The principal means through which the Federal Reserve authorities influence bank reserves are open-market operations, discounts, and control over reserve requirements. Open-market purchases of securities by Federal Reserve authorities supply banks with additional reserve funds, and sales of securities diminish such funds. Through the power to discount and make advances, the Federal Reserve authorities are able to supply individual banks with additional reserve funds. They may make the funds more or less expensive for member banks by raising or lowering the discount rate. Discounts usually expand only when member banks need to borrow. Raising or lowering requirements—within the limits imposed by law on the Board of Governors—concerning the reserves that member banks maintain on deposit with the reserve banks has the effect of diminishing or enlarging the volume of funds that member banks have available for lending. Such powers directly affect the volume of member bank funds but have no immediate effect in the use of those funds.

In the field of stock market speculation the Federal Reserve authorities have a direct means of control over the use of funds, namely, through the establishment of margin requirements. Another of the important functions of the Federal Reserve System is furnishing Federal Reserve notes (now the chief element in the nation's currency) for circulation. Most economists and bankers agree that the Federal Reserve System has achieved marked improvements in American monetary and banking institutions. Its efforts to preserve liquidity in the international financial system, facilitate lending by financial institutions, and otherwise revive the economy during the mortgage and credit crisis that began in 2007 are regarded by many as having helped prevent a worse financial crisis and economic downturn that could have approached the Great Depression in severity. Those efforts included included significant emergency loans to U.S. financial institutions as well as more than half a trillion dollars in currency swaps with foreign central banks. Beginning in late 2008 the Federal Reserve purchased billions of dollars of longer-term securities in an effort to pump money into the U.S. economy; it only began gradually easing its large-scale asset purchases in 2014.

Bibliography

See S. W. Adams, The Federal Reserve System (1979); W. J. Davis, The Federal Reserve System (1982); D. R. Wells, The Federal Reserve System: A History (2004); U.S. Board of Governors of the Federal Reserve System, The Federal Reserve System (9th ed. 2005); S. H. Axilrod, Inside the Fed (2009).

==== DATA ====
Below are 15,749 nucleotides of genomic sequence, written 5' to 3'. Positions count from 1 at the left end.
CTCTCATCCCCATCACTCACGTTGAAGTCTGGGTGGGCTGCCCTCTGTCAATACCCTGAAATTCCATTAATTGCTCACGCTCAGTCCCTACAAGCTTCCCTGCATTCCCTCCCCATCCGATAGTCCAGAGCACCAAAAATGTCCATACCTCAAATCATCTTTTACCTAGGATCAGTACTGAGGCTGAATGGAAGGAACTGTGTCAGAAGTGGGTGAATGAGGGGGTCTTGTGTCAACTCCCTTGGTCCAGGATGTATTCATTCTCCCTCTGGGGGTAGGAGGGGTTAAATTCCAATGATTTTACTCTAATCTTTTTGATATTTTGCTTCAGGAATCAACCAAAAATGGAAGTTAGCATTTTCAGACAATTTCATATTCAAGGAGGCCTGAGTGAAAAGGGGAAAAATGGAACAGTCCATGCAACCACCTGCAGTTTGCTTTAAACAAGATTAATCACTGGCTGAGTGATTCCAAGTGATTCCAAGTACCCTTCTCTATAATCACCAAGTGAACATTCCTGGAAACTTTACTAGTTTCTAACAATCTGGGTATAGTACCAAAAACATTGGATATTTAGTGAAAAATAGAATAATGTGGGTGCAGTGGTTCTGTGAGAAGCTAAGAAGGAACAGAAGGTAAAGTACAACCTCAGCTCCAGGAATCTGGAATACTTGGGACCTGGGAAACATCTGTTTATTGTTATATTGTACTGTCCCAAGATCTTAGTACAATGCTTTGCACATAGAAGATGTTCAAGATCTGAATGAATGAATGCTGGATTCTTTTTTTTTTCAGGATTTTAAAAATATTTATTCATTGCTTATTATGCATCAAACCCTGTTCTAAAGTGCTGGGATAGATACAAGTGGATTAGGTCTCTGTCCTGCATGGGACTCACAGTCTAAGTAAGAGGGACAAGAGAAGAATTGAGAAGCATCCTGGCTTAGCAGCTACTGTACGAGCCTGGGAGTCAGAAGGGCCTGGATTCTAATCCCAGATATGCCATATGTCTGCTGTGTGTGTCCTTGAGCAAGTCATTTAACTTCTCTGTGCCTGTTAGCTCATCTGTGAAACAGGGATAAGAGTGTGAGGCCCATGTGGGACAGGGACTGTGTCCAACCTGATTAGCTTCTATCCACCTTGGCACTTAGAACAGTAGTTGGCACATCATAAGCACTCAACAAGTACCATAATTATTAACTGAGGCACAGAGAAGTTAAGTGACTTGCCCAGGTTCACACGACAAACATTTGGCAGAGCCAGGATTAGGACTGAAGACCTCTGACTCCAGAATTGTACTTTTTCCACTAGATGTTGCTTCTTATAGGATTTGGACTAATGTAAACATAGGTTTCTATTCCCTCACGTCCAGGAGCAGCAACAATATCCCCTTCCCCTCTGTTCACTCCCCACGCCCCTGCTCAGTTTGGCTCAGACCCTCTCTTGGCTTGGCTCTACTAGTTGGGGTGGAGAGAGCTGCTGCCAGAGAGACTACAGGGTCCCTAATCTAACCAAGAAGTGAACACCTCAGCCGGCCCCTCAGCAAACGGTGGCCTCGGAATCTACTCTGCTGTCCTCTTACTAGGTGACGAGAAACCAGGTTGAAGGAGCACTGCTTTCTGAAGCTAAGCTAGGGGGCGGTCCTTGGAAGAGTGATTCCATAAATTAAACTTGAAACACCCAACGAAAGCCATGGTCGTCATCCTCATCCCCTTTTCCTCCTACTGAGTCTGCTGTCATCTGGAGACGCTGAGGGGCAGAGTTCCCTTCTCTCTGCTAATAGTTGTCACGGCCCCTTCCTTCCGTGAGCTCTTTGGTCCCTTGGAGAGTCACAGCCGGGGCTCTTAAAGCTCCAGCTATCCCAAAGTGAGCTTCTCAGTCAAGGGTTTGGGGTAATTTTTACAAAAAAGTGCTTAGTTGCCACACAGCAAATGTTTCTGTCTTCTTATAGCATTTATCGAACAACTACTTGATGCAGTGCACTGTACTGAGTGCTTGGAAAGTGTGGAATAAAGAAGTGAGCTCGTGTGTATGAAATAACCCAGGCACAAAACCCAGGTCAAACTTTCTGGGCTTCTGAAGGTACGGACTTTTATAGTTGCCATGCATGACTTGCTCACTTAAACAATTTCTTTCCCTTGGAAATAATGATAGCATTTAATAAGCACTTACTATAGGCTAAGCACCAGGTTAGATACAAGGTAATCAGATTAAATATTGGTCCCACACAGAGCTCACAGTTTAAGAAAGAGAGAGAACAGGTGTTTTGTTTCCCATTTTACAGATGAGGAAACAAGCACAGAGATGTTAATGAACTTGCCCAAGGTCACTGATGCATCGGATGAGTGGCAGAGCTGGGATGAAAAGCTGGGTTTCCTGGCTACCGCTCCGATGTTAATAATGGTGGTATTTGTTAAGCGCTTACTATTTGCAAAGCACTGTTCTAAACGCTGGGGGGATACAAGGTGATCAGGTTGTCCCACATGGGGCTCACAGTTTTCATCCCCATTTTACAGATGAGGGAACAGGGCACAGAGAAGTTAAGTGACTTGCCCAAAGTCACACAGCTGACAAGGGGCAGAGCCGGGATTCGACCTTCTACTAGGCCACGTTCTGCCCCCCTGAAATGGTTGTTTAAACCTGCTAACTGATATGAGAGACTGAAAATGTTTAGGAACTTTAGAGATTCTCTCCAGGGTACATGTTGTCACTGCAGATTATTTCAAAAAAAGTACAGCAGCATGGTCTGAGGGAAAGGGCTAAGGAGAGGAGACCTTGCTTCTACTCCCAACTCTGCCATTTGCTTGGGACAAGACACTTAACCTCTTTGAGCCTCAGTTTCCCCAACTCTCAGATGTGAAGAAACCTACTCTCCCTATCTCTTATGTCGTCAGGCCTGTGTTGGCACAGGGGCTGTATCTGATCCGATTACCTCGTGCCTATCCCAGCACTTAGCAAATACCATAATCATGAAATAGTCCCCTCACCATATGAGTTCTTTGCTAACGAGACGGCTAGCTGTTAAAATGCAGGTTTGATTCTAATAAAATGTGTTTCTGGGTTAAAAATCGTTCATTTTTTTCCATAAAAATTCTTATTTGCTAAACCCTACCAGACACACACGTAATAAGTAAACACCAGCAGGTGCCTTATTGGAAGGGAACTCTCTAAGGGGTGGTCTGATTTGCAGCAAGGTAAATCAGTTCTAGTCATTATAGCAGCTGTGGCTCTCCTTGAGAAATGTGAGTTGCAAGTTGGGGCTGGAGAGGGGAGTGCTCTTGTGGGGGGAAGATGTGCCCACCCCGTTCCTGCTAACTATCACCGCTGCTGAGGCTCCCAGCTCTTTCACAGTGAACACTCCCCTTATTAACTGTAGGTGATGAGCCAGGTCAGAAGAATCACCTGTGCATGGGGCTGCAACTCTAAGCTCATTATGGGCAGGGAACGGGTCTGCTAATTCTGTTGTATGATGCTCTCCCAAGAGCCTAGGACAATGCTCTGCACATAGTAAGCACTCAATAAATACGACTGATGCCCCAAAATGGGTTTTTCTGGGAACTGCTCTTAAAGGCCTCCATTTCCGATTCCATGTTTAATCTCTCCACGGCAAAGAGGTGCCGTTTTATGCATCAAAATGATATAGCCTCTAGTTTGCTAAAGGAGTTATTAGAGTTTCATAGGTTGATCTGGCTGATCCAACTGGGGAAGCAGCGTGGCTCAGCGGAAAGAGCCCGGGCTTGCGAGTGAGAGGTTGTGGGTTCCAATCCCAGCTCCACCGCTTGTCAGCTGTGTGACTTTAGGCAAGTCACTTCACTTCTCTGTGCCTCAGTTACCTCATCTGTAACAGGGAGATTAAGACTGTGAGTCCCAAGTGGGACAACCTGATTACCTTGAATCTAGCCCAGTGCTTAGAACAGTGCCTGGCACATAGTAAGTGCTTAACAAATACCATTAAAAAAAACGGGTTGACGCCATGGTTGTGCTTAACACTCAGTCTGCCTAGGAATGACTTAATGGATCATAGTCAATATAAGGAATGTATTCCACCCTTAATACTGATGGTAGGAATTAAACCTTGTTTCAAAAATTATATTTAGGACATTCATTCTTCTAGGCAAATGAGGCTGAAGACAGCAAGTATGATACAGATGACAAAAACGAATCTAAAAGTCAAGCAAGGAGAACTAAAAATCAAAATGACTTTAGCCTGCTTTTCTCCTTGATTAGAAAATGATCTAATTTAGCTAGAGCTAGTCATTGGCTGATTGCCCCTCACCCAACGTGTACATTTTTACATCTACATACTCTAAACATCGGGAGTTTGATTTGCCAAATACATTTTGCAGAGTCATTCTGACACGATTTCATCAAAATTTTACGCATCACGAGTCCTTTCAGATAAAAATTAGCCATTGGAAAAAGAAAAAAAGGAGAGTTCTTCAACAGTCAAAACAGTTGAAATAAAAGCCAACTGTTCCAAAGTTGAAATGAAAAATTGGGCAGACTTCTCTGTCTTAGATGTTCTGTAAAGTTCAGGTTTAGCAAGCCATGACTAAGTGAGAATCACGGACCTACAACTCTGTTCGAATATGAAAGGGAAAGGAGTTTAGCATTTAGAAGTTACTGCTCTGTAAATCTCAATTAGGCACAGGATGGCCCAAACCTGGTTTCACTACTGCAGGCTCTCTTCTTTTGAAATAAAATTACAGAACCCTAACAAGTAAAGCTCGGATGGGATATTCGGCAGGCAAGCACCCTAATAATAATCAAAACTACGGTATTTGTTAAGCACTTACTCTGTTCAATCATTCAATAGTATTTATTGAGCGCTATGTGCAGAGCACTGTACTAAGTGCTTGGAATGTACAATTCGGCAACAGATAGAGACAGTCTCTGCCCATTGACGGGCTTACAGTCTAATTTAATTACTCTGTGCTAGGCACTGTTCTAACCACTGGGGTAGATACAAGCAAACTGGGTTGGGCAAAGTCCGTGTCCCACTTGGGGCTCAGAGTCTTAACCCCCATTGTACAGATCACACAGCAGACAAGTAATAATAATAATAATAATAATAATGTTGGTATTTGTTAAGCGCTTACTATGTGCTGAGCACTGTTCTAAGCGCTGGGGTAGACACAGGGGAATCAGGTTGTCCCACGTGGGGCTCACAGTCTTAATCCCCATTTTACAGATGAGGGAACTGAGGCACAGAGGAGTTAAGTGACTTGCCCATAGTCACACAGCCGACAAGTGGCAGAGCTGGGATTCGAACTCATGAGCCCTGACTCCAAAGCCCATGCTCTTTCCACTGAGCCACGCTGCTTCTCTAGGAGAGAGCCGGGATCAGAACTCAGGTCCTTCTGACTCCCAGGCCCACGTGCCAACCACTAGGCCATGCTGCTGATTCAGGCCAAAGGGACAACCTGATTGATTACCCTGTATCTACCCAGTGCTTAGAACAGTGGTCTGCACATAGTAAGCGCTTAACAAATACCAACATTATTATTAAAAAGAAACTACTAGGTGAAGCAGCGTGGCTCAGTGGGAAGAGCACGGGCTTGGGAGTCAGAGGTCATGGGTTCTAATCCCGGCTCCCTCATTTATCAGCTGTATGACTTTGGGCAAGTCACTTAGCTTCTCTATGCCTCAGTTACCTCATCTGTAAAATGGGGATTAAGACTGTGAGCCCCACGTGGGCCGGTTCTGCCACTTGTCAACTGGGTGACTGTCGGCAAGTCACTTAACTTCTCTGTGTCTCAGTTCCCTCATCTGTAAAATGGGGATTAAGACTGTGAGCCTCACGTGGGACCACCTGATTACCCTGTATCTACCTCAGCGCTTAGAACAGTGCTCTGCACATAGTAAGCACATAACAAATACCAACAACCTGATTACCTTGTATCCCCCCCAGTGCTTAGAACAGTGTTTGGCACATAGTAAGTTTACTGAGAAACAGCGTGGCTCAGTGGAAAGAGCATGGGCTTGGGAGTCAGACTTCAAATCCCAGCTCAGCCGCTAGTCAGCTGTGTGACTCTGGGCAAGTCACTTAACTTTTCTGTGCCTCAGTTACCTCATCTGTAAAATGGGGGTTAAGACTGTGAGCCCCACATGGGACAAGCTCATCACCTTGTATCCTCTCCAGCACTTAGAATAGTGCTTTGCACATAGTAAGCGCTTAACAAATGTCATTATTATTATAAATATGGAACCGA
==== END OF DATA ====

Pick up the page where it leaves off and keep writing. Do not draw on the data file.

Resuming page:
The Columbia Encyclopedia, 6th ed. Copyright© 2014, The Columbia University Press.

Selected full-text books and articles on this topic

The Fourth Branch: The Federal Reserve's Unlikely Rise to Power and Influence
Bernard Shull.
Praeger, 2005
The New Lombard Street: How the Fed Became the Dealer of Last Resort
Perry Mehrling.
Princeton University Press, 2011
Unlocking the Secrets of the Fed: How Monetary Policy Affects the Economy and Your Wealth-Creation Potential
David M. Jones.
Wiley, 2002
The International Origins of the Federal Reserve System
J. Lawrence Broz.
Cornell University Press, 1997
The Art of Monetary Policy
David C. Colander; Dewey Daane.
M. E. Sharpe, 1994
Librarian’s tip: Chap. 1 "The Human Factor and the Fed" and Chap. 6 "The Fed: Reconciling Autonomy and Democracy"
Charting Twentieth-Century Monetary Policy: Herbert Hoover and Benjamin Strong, 1917-1927
Silvano A. Wueschner.
Greenwood Press, 1999
The Changing Role of the Federal Reserve
Schultz, Frederick H.
Review - Federal Reserve Bank of St. Louis, Vol. 87, No. 2, March/April 2005
Reforming Money and Finance: Institutions and Markets in Flux
Robert Guttmann.
M. E. Sharpe, 1989
Librarian’s tip: Chap. 4 "The Central Bank and Monetary Policy"
Greenspan: The Man behind Money
Justin Martin.
Perseus Publishing, 2000
Paul Volcker: The Making of a Financial Legend
Joseph B. Treaster.
Wiley, 2004
The Federal Reserve's Mandate: Long Run
Hoenig, Thomas M.
Business Economics, Vol. 46, No. 1, January 2011
PEER-REVIEWED PERIODICAL
Peer-reviewed publications on Questia are publications containing articles which were subject to evaluation for accuracy and substance by professional peers of the article's author(s).
Central Banking Systems Compared: The ECB, the Pre-Euro Bundesbank, and the Federal Reserve System
Emmanuel Apel.
Routledge, 2003
The Impact of Banking Policy on Trade and Global Stability
Neil H. Ashdown.
Quorum Books, 2002
Creating Wealth: The Federal Reserve's Ability to Create Money out of Thin Air and to Manipulate the Value of the Dollar Gives If Ultimate Control over the Purse Strings of Every American Household
Scaliger, Charles.
The New American, Vol. 25, No. 8, April 13, 2009